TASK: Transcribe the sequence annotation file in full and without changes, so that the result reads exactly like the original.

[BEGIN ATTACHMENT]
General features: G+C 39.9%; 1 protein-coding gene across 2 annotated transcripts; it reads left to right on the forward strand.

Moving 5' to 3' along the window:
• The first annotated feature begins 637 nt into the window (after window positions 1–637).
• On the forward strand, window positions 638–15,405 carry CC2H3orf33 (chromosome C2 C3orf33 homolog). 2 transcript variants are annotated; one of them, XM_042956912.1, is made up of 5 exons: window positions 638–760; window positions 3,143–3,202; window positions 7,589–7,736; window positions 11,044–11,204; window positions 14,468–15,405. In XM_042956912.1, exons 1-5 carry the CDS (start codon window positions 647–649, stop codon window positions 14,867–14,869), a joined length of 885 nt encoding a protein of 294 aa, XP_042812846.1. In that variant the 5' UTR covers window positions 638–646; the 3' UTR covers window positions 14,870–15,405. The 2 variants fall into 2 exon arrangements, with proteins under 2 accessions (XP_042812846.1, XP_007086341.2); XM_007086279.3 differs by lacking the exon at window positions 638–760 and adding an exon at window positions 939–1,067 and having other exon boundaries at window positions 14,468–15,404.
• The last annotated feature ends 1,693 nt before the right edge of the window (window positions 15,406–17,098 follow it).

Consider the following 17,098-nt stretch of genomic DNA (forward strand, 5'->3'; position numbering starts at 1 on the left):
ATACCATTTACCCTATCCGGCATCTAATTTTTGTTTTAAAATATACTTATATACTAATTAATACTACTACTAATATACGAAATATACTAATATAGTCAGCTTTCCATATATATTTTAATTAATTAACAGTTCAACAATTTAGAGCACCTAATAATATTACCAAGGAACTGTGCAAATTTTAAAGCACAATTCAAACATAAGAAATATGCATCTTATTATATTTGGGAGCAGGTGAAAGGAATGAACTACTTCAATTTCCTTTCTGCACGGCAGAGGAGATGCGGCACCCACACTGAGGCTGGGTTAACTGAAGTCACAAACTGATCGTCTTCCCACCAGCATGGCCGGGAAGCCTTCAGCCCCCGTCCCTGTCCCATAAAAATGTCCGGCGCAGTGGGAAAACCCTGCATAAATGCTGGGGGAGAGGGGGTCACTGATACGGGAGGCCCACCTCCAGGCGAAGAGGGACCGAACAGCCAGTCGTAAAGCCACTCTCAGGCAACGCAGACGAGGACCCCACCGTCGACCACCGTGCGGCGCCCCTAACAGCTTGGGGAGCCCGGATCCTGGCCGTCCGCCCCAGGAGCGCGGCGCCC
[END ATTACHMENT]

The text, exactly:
General features: G+C 39.9%; 1 protein-coding gene across 2 annotated transcripts; it reads left to right on the forward strand.

Moving 5' to 3' along the window:
• The first annotated feature begins 637 nt into the window (after window positions 1–637).
• On the forward strand, window positions 638–15,405 carry CC2H3orf33 (chromosome C2 C3orf33 homolog). 2 transcript variants are annotated; one of them, XM_042956912.1, is made up of 5 exons: window positions 638–760; window positions 3,143–3,202; window positions 7,589–7,736; window positions 11,044–11,204; window positions 14,468–15,405. In XM_042956912.1, exons 1-5 carry the CDS (start codon window positions 647–649, stop codon window positions 14,867–14,869), a joined length of 885 nt encoding a protein of 294 aa, XP_042812846.1. In that variant the 5' UTR covers window positions 638–646; the 3' UTR covers window positions 14,870–15,405. The 2 variants fall into 2 exon arrangements, with proteins under 2 accessions (XP_042812846.1, XP_007086341.2); XM_007086279.3 differs by lacking the exon at window positions 638–760 and adding an exon at window positions 939–1,067 and having other exon boundaries at window positions 14,468–15,404.
• The last annotated feature ends 1,693 nt before the right edge of the window (window positions 15,406–17,098 follow it).

Consider the following 17,098-nt stretch of genomic DNA (forward strand, 5'->3'; position numbering starts at 1 on the left):
ATACCATTTACCCTATCCGGCATCTAATTTTTGTTTTAAAATATACTTATATACTAATTAATACTACTACTAATATACGAAATATACTAATATAGTCAGCTTTCCATATATATTTTAATTAATTAACAGTTCAACAATTTAGAGCACCTAATAATATTACCAAGGAACTGTGCAAATTTTAAAGCACAATTCAAACATAAGAAATATGCATCTTATTATATTTGGGAGCAGGTGAAAGGAATGAACTACTTCAATTTCCTTTCTGCACGGCAGAGGAGATGCGGCACCCACACTGAGGCTGGGTTAACTGAAGTCACAAACTGATCGTCTTCCCACCAGCATGGCCGGGAAGCCTTCAGCCCCCGTCCCTGTCCCATAAAAATGTCCGGCGCAGTGGGAAAACCCTGCATAAATGCTGGGGGAGAGGGGGTCACTGATACGGGAGGCCCACCTCCAGGCGAAGAGGGACCGAACAGCCAGTCGTAAAGCCACTCTCAGGCAACGCAGACGAGGACCCCACCGTCGACCACCGTGCGGCGCCCCTAACAGCTTGGGGAGCCCGGATCCTGGCCGTCCGCCCCAGGAGCGCGGCGCCC